Since a federal appeals court weighed in on Apple’s (NASDAQ:AAPL) smartphone war with Samsung (SSNLF.PK) last month, the iPhone-maker’s quest to implement a sales ban against its rival’s devices has gained a new lease on life. Smartphones have created a nearly $300 billion industry, and the battle to control market share is no longer limited to winning over customers. Equally important is protecting the ideas behind the innovations that propel the multi-billion industry forward.
The earliest skirmishes of the smartphone wars began approximately six years ago, when technological advancements had just transformed mobile phones into palm-sized computers with Internet access and touchscreens. Apple’s introduction of the iPhone in 2007 shook up the technological world and the resulting mobile revolution left the incumbent handset manufacturer Nokia (NYSE:NOK) left to play catch up after having failing to adapt quickly enough to the changes. What resulted was a legal war, with innovators taking to the courtroom to protect their intellectual property against competitors that were accused ripping off their ideas.
From Google (NASDAQ:GOOG) to Microsoft (NASDAQ:MSFT) to Apple to Nokia to Samsung, all technology companies have been drawn into the courtroom for years to fight over the rights to particular designs and certain technologies. But of course, Apple’s battle with Samsung is by far the most epic and potentially the most important for the future of the smartphone industry.
The saga began back in April 2011 when Apple accused Samsung of “slavishly” copying the iPhone and iPad. That sentiment was echoed by the iPhone-maker’s lawyers last year, once again making the claim that Samsung had created a “deliberate plan to free-ride on the iPhone’s and iPad’s extraordinary success by copying their iconic designs and intuitive user interface.” Now, thirty-two months later, Apple — whose stock is still feeling the aftereffects of investors concerns about the company’s innovative abilities — is still in pursuit of a sales ban on Samsung products that were at issue in the first round of the companies’ patent dispute.
Apple’s lawsuit against Samsung has taken many twists and turns. On Thursday, Apple requested that U.S. District Judge Lucy Koh in San Jose, California to bar sales of more than 20 smartphones and tablets, including Samsung’s Galaxy S 4G and its Galaxy Tab 10.1. Those were devices a jury found last year to infringe Apple patents. Even though Koh decided not to implement Apple’s request for a sales ban on the infringing Samsung devices after the 2012 verdict, a ruling made by a federal appeals court on November 18 gave Apple a new avenue to pursue an injunction against some of its competitor’s products.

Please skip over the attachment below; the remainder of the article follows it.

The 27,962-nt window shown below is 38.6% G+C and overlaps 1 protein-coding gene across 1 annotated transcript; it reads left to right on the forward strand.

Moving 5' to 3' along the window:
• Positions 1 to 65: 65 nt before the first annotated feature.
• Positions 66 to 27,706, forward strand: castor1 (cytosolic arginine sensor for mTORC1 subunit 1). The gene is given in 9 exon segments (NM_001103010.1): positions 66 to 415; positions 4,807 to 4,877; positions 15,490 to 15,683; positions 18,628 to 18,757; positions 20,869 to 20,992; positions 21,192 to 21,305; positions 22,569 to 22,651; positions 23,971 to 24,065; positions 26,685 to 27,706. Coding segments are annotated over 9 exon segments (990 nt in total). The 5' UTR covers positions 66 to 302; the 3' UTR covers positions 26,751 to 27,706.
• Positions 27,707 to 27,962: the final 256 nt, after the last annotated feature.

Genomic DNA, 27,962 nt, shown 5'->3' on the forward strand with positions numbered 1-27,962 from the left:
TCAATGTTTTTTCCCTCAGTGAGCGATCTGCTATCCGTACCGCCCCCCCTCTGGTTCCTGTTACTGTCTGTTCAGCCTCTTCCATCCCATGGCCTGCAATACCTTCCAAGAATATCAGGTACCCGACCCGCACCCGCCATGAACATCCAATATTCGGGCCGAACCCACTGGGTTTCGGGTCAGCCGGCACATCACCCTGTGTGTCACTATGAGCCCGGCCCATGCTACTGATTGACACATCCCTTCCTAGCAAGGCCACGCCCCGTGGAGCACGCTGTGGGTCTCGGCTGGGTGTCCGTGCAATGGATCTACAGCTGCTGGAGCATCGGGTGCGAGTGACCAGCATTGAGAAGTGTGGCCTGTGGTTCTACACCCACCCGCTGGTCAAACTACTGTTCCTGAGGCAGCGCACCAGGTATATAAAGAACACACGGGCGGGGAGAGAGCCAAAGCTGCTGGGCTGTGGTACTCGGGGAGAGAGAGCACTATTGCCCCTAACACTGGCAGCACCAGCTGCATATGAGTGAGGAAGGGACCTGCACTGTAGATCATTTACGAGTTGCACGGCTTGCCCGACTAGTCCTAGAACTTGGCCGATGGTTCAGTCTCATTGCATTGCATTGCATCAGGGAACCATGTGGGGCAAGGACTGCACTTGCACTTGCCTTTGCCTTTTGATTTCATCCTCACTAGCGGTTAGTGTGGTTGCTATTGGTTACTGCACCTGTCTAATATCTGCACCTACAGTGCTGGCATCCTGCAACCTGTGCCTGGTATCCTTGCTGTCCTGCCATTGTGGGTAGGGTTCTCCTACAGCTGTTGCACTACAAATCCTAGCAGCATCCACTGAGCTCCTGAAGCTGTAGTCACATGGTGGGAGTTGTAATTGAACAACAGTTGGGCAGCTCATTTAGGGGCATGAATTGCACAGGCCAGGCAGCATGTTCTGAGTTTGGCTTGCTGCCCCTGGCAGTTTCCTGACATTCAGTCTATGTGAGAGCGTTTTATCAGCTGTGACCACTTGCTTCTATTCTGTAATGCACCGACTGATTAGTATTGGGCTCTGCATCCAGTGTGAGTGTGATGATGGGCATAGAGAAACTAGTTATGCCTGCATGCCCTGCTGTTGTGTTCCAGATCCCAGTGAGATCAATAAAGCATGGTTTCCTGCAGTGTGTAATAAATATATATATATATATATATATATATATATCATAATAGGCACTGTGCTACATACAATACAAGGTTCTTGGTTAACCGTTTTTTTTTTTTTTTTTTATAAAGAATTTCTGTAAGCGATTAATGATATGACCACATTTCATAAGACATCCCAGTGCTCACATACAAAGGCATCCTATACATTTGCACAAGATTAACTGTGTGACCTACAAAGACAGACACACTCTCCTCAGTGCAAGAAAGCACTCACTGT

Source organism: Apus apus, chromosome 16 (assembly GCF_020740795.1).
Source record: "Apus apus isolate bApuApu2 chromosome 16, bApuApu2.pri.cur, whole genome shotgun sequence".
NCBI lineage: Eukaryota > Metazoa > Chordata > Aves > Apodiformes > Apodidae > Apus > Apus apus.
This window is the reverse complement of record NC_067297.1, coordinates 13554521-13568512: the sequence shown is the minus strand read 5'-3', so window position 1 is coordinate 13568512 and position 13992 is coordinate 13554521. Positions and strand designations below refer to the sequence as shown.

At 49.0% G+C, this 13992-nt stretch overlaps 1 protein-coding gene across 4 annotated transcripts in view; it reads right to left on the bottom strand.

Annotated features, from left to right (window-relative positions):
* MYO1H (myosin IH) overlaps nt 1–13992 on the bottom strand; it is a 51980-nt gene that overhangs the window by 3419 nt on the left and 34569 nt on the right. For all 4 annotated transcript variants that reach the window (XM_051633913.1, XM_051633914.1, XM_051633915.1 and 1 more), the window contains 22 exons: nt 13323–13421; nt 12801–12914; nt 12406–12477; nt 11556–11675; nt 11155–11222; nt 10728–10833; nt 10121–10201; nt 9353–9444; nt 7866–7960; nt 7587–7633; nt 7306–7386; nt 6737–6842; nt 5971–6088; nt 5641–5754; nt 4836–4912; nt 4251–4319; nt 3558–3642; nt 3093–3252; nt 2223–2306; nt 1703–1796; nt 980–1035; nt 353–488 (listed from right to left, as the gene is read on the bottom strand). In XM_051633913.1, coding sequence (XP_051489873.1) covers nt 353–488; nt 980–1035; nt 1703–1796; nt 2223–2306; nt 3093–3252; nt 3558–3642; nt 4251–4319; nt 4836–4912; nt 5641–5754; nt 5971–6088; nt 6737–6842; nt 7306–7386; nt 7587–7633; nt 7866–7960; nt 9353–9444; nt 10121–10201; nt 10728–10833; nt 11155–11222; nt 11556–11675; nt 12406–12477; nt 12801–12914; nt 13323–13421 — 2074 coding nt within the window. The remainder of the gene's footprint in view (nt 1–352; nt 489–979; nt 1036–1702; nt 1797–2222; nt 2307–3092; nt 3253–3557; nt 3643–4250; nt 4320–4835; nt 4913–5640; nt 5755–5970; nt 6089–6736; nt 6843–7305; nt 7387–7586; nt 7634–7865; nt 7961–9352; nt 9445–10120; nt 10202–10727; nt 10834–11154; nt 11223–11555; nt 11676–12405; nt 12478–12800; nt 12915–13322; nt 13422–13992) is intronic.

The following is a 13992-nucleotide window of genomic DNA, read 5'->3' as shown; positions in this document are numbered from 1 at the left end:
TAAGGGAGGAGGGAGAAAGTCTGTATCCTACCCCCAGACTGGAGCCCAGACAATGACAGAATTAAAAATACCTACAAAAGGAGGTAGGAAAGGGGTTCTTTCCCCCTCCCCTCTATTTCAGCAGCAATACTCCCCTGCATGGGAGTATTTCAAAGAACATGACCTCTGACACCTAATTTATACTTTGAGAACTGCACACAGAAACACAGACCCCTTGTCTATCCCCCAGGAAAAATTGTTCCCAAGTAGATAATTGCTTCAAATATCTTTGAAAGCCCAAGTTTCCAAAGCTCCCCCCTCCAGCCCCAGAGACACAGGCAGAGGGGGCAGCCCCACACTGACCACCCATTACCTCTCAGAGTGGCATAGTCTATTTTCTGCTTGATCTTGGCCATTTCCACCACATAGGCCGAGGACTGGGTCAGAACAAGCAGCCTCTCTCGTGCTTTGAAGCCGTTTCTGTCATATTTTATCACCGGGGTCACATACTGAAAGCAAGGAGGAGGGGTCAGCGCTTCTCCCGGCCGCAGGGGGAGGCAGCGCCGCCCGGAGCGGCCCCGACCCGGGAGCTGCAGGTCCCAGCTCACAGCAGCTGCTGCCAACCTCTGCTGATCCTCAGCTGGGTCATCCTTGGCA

The U.S. Court of Appeals for the Federal Circuit in Washington said that Apple could adjust its request so that the focus would be on the infringement of patents covering important smartphone features like multitouch displays and other technologies that were at issue in the 2012 trial. Yet, that same decision did uphold the lower court’s ruling denying a permanent injunction for products infringing the iPhone-maker’s design patents.
In documents filed in San Jose on Thursday, the company claimed that the court has already found that, “Apple has suffered — and will continue to suffer — irreparable harm unless Samsung’s infringement” is ordered. Quoting an earlier ruling, iPhone-maker’s legal team also noted that Apple and Samsung “continue to compete directly in the same market,” which “increases the likelihood of harm from continued infringement.” That likelihood plus Samsung’s “explicit strategy” to increase market share and customers at Apple’s expense further supports a product sales ban, the filing argued.
According to the research firm IDC, Apple had a 13 percent share of the smartphone market in the third quarter of this year, while Samsung controlled a 31 percent share. “Samsung’s claim that it has discontinued selling the particular models found to infringe or design around Apple’s patents in no way diminishes Apple’s need for injunctive relief,” Apple claimed in the Thursday filing. “Because Samsung frequently brings new products to market, an injunction is important to providing Apple the relief it needs to combat any future infringement by Samsung through products not more than colorably different from those already found to infringe.”
In the evident that Koh does impose a ban on the older Samsung models, Apple could then argue that newer Samsung smartphones are merely the same devices with some updates and new names.
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